Julie Chrisley's Prison Sentence in Bank Fraud and Tax Evasion Case Thrown Out, Judges Order Resentencing

Julie Chrisley and her husband, Todd Chrisley, were each sentenced in 2022 for federal tax crimes.

Julie Chrisley's prison sentence has been thrown out and she will be resentenced. 

On Friday, federal appeals judges ordered the courts to throw out her sentence after she was convicted of federal tax evasion and bank fraud charges in 2022 alongside her husband, Todd Chrisley, and their accountant, Peter Tarantino. In documents obtained by ET, a legal error was found in how the trial judge calculated Julie's sentencing as it held her accountable for the entire bank fraud scheme. The appellate panel has sent her case back to the lower court for a resentencing. Todd and Peter's prison sentences will remain upheld. 

"But we must vacate Julie's sentence so the district court can address the narrow issue of what the proper loss amount attributable to Julie is for purposes of the base offense level, restitution, and forfeiture," the document states. "The district court should make factual findings about when Julie's involvement in the conspiracy began, and if it concludes Julie's involvement started in 2006, it should identify the evidence on which it bases its finding. In vacating and remanding on this issue, we express no opinion as to what the correct loss amount should be."

After news broke of her resentencing, Alex Little, Todd and Julie's attorney, told ET in a statement, "We're pleased that the Court agreed that Julie's sentence was improper, but we're obviously disappointed that it rejected Todd's appeal. With this step behind us, we can now challenge the couple's convictions based on the illegal search that started the case. The family appreciates the continued support they've received throughout this process. And they're hopeful for more good news in the future."

In August 2019, Todd and Julie were indicted by a federal grand jury on one count of conspiracy to commit bank fraud, five counts of bank fraud, one count of conspiracy to defraud the United States and one count of tax fraud. Julie was also charged with one count of wire fraud and one count of obstruction of justice. They were also ordered to pay $17.8 million in restitution

In June 2022, after a three-week trial, Julie and Todd were each found guilty on all counts. The pair was sentenced to a combined 19-years in federal prison. They reported to prison in January 2023. Todd is serving his reduced 10-year prison sentence in Pensacola, Florida, while Julie is serving a reduced five-year sentence in Lexington, Kentucky.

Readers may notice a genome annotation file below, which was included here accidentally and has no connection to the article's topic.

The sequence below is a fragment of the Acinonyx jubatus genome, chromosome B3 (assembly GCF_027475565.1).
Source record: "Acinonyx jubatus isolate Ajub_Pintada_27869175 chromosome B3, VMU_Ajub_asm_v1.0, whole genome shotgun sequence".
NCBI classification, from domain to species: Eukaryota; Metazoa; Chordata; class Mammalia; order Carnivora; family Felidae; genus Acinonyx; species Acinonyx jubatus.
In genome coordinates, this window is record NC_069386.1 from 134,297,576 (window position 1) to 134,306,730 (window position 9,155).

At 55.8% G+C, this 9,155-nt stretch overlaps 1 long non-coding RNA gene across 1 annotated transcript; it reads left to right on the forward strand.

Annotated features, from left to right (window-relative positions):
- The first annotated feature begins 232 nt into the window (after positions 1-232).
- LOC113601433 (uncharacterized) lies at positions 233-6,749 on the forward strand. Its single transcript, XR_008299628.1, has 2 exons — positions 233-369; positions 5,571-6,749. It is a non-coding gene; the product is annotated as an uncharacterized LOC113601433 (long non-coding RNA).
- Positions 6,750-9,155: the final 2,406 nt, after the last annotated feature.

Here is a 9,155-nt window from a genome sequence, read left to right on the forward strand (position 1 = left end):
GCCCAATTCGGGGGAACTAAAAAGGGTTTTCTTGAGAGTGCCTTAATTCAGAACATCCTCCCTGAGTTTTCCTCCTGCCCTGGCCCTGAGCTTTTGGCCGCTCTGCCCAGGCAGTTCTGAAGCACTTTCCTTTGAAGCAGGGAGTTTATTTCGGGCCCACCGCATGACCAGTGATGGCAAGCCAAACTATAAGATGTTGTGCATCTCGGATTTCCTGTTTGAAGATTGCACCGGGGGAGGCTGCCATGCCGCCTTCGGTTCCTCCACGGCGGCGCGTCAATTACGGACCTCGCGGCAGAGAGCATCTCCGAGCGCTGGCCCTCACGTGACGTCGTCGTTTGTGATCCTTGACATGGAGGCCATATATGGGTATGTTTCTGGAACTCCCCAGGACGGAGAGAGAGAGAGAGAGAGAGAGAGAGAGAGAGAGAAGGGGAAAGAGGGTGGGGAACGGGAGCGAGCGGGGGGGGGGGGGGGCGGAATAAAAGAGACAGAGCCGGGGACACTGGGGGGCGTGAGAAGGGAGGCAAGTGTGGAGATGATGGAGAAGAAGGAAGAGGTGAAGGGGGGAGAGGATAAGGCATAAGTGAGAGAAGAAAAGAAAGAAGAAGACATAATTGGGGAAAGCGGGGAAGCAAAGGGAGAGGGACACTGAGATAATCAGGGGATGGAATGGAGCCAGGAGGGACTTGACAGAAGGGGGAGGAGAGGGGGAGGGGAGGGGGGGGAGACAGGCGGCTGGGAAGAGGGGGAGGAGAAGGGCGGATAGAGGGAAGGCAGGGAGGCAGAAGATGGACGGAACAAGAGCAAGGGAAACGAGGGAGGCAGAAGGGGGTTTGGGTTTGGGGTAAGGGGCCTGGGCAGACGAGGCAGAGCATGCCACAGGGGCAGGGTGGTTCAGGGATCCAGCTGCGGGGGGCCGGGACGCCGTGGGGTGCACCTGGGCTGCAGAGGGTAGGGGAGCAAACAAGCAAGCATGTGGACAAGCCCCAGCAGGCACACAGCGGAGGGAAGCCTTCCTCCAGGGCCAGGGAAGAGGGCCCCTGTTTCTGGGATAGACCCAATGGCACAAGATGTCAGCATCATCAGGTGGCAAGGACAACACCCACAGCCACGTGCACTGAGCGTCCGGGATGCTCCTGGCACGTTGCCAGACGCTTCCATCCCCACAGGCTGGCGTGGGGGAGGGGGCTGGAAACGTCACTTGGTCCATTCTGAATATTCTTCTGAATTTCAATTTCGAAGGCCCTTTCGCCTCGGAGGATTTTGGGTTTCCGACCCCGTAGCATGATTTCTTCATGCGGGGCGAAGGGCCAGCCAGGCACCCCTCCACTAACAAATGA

As for Peter, the accountant is serving his sentence at a facility in Montgomery, Alabama, and is to be released August of next year.

Todd Chrisley and Julie Chrisley on 'Chrisley Knows Best.' - Getty

Over the weekend, Julie and Todd's daughter, Savannah Chrisley, took to social media to react to her mom's sentencing news, and read the court's decision, noting that it didn't go as the family had hoped, but there was a "little win."

"After careful consideration, and with the benefit of oral argument, we affirm the district court on all issues except for the loss amount attributed to Julie," Savannah recited. "The district court did not identify the evidence it relied on to hold Julie accountable for losses incurred before 2007, and we cannot independently find it in the record. So we vacate Julie’s sentence and remand solely for the district court to make the factual findings and calculations necessary to determine loss, restitution, and forfeiture as to Julie and to resentence her accordingly."

Savannah told her followers, "I hope and pray that the judge can send her home. I am a firm believer that she will be coming home sooner rather than later." 

The Chrisley Knows Best star also noted that she is working on getting her father home as well. 

Julie, 51, and Todd, 55, had a minor victory in January, as they received $1 million in their 2019 federal lawsuit against Joshua Waites for alleged misconduct in his investigation of them.

Julie Chrisley and Todd Chrisley - ET

In March, Savannah spoke with ET about her plans to spend the summer working on her parents' appeal process and how if her mother makes it out of prison, she's considering taking up a career in law. 

"I would if my mom comes home," Savannah, 26, said of legal aspirations. "I have told Grayson that I would do it. So if Mom comes home then obviously it'll be she and Chloe or if Mom and Dad both come home then I would most certainly go back to school and try to become a lawyer. It's never too late to follow your dreams. If I could be a lawyer by the time I'm 30 or 32, I might just do it."